STUART McCall celebrated his 32nd birthday surrounded in tartan and orange.

Villa Park was awash with colour as Scotland kicked off their Euro ’96 campaign against a much-fancied Holland.

After two warm-up losses on tour in America, Craig Brown’s team finally got down to the nitty-gritty and proved stubborn opposition.

The contest itself was a dour affair, stop-start and nervous with each country wary of making a mistake.

But McCall’s vivid memory, as he continues to look back on the summer when “football came home”, is the colourful scene that greeted them on that Monday afternoon in Birmingham.

“The atmosphere was absolutely brilliant,” he recalled. “The colour and the noise that was generated was one of the best in my career.

“We walked out at Villa Park and everything was so bright. You had all the Dutch supporters in orange in one half of the ground and our fans in their tartan in the other.

“It was such a special occasion even if the game wasn’t up to much.

“It was a good start for us when you looked at that Dutch side.

“I know they had problems later on and Edgar Davids was sent home after falling out with the manager. But they had gone into the tournament as one of the favourites to win it with the bookies and had a lot of quality.

"I watched it again the other night when it was on ITV and they had some big names in that team at the time."

Eight of Holland’s squad had won the Champions League the previous season with Ajax. But Guus Hiddink’s team, riddled by the infighting that would soon come to the boil with the controversial expulsion of Davids, could not breach the Scottish resistance.

Dennis Bergkamp and Clarence Seedorf missed big chances while keeper Andy Goram, a team-mate of McCall’s at Rangers, was in superb form.

McCall added: “It probably wasn’t a great spectacle, if I’m being honest. It was a typical opening game when everyone’s a bit cautious because you don’t want to get beaten.

“They had more chances, as you’d expect, but we did okay. We fought all right and were happy with the point.

“England had only drawn with Switzerland in their first game so it was still all to play for.”

Scotland had also won the battle in the stands with the vociferous backing from north of the border drowning out their Dutch counterparts.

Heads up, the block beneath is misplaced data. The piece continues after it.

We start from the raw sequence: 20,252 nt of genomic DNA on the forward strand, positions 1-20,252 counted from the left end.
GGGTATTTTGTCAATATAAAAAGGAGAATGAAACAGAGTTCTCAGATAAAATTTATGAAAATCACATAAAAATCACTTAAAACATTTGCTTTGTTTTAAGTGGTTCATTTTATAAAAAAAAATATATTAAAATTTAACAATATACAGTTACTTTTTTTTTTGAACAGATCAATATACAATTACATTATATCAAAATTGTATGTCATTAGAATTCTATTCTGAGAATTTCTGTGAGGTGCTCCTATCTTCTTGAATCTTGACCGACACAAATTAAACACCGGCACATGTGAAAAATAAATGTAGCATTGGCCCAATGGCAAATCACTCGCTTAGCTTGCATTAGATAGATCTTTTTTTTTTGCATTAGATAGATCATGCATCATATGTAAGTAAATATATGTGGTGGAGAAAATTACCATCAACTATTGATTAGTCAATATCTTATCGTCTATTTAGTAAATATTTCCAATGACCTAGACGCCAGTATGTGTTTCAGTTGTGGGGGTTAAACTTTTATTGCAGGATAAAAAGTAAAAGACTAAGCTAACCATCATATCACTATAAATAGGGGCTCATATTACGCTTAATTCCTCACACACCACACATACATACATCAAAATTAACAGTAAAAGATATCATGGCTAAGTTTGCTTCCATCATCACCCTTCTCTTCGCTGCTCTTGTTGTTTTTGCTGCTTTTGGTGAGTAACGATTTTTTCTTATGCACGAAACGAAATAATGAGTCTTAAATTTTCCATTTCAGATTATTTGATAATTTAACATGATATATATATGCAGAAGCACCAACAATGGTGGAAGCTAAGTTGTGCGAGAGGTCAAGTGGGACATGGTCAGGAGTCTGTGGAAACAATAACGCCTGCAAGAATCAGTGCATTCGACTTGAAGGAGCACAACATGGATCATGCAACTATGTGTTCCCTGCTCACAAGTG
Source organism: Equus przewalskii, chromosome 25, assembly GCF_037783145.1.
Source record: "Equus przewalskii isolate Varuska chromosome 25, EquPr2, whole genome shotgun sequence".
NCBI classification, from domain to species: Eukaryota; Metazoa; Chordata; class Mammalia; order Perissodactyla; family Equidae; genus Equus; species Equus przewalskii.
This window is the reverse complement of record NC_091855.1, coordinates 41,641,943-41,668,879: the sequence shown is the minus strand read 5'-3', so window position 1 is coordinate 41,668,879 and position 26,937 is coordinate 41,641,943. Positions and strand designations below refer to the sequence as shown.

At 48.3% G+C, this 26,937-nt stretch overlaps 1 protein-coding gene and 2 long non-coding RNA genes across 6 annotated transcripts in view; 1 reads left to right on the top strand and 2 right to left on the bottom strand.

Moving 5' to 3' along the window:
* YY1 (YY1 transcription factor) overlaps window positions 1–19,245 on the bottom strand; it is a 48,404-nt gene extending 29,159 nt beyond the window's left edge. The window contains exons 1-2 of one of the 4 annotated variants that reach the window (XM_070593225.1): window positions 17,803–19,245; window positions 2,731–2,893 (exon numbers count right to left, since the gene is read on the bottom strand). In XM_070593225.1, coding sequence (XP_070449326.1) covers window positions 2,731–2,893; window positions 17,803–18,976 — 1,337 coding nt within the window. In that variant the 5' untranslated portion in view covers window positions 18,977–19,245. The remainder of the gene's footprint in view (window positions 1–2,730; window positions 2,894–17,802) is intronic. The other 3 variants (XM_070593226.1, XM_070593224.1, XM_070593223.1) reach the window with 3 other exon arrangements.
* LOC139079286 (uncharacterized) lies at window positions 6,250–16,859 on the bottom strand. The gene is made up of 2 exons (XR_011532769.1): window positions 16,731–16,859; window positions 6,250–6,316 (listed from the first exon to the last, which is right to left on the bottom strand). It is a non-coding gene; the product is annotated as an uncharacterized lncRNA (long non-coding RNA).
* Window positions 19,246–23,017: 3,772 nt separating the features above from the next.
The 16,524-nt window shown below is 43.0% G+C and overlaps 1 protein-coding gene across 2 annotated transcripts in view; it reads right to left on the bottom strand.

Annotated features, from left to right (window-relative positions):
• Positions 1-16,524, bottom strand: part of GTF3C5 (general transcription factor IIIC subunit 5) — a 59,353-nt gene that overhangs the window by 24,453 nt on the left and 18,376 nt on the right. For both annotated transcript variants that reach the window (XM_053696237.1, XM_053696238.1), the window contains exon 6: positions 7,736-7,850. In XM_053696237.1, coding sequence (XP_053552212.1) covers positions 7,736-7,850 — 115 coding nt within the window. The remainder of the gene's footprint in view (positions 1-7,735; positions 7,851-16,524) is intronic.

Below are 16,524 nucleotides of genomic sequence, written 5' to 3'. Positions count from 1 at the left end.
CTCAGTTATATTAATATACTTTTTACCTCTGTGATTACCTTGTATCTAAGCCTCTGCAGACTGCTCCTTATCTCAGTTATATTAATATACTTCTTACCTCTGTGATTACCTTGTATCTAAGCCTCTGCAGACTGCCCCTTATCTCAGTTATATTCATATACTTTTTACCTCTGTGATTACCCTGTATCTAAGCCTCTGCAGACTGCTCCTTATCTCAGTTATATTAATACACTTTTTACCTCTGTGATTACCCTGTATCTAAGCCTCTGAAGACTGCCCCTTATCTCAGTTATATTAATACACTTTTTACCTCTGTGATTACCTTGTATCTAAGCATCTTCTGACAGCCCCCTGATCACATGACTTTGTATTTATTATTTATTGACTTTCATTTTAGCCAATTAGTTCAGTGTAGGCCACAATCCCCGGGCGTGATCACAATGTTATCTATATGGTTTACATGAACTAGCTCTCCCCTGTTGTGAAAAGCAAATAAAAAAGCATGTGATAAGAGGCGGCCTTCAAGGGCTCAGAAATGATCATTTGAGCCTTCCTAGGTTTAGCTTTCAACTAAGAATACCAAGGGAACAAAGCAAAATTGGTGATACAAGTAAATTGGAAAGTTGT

“Que sera, sera,” was the tartan song of choice for most of the game. “Whatever will be, will be, we’re going to Wembley, que sera, sera.”

It was five days away but the battle of Britain beckoned as the Scots prepared to take aim at the auld enemy England once again.

Villa Park had been virtually a home game for Scotland, who were based in nearby Stratford-on-Avon, the heart of Shakespeare country.

“It was a lovely big hotel,” said McCall, “very peaceful for us and the mood was pretty positive.

“We were ready to go down to Wembley but, again, you saw the England side and they were another with a lot of good players.

“But for us, it helped that there were a lot of club connections between the teams. Not a lot was made of it at the time.

“I was up against Gazza in midfield from Rangers, Calderwood was facing Sheringham from Spurs and Hendry and Shearer who were playing for Blackburn. We would all be directly up against each other."

McCall was asked about Paul Gascoigne in an interview to be shown the night before the game. He mentioned how his nine-year-old daughter Carly was a Scotland and a Gazza fan.

“I want the game to be 3-3,” she told her dad, “with you and Gazza both getting a hat-trick!

“The only hat-trick I’d get was from throw-ins or kicking the ball out the park! But that was all I’d said in the report.

"She wanted her dad to do well but was a Rangers supporter as well and loved Gazza."

McCall was never one for any pre-match banter during the warm-up. Darren Jackson, a former Newcastle team-mate of Gascoigne, sought the England man out but McCall was fully focused on getting his bearings.

After a goalless first half, he was heading down the tunnel when he heard the clacking of studs in a hurry behind him.

His first reaction was to expect a bit of trouble – instead it was Gazza running to catch him up.

“He took his shirt off and gave me it and said that’s for your daughter. I’d never asked for that.

“Bearing in mind he’d had a quiet game up to then, that just showed the type of person that he was – so generous and thoughtful.”